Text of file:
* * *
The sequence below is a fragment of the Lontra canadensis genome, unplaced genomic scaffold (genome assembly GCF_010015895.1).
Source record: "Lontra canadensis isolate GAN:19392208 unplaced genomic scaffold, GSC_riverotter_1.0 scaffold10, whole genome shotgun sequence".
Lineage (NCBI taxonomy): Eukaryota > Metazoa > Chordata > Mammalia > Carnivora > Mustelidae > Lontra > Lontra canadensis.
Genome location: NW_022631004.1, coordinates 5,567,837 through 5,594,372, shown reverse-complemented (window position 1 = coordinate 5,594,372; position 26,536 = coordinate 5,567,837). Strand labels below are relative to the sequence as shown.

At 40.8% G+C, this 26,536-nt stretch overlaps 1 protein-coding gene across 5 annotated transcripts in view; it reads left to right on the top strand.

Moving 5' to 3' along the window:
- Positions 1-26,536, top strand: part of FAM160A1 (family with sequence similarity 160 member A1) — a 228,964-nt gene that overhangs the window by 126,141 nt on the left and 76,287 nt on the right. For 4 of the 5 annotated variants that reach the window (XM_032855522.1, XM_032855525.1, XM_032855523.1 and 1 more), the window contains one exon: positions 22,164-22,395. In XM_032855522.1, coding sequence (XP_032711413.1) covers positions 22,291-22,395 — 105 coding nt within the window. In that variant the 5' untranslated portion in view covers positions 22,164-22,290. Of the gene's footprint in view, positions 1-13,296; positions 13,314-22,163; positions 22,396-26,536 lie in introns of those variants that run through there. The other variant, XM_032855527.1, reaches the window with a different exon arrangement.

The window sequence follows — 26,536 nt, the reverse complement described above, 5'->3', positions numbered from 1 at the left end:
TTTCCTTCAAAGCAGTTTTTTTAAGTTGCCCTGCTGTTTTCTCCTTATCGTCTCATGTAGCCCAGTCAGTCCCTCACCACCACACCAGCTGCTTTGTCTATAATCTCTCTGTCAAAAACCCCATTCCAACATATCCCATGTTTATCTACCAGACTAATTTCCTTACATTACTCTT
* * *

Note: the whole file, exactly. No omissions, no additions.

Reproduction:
The sequence below is a fragment of the Lontra canadensis genome, unplaced genomic scaffold (genome assembly GCF_010015895.1).
Source record: "Lontra canadensis isolate GAN:19392208 unplaced genomic scaffold, GSC_riverotter_1.0 scaffold10, whole genome shotgun sequence".
Lineage (NCBI taxonomy): Eukaryota > Metazoa > Chordata > Mammalia > Carnivora > Mustelidae > Lontra > Lontra canadensis.
Genome location: NW_022631004.1, coordinates 5,567,837 through 5,594,372, shown reverse-complemented (window position 1 = coordinate 5,594,372; position 26,536 = coordinate 5,567,837). Strand labels below are relative to the sequence as shown.

At 40.8% G+C, this 26,536-nt stretch overlaps 1 protein-coding gene across 5 annotated transcripts in view; it reads left to right on the top strand.

Moving 5' to 3' along the window:
- Positions 1-26,536, top strand: part of FAM160A1 (family with sequence similarity 160 member A1) — a 228,964-nt gene that overhangs the window by 126,141 nt on the left and 76,287 nt on the right. For 4 of the 5 annotated variants that reach the window (XM_032855522.1, XM_032855525.1, XM_032855523.1 and 1 more), the window contains one exon: positions 22,164-22,395. In XM_032855522.1, coding sequence (XP_032711413.1) covers positions 22,291-22,395 — 105 coding nt within the window. In that variant the 5' untranslated portion in view covers positions 22,164-22,290. Of the gene's footprint in view, positions 1-13,296; positions 13,314-22,163; positions 22,396-26,536 lie in introns of those variants that run through there. The other variant, XM_032855527.1, reaches the window with a different exon arrangement.

The window sequence follows — 26,536 nt, the reverse complement described above, 5'->3', positions numbered from 1 at the left end:
TTTCCTTCAAAGCAGTTTTTTTAAGTTGCCCTGCTGTTTTCTCCTTATCGTCTCATGTAGCCCAGTCAGTCCCTCACCACCACACCAGCTGCTTTGTCTATAATCTCTCTGTCAAAAACCCCATTCCAACATATCCCATGTTTATCTACCAGACTAATTTCCTTACATTACTCTT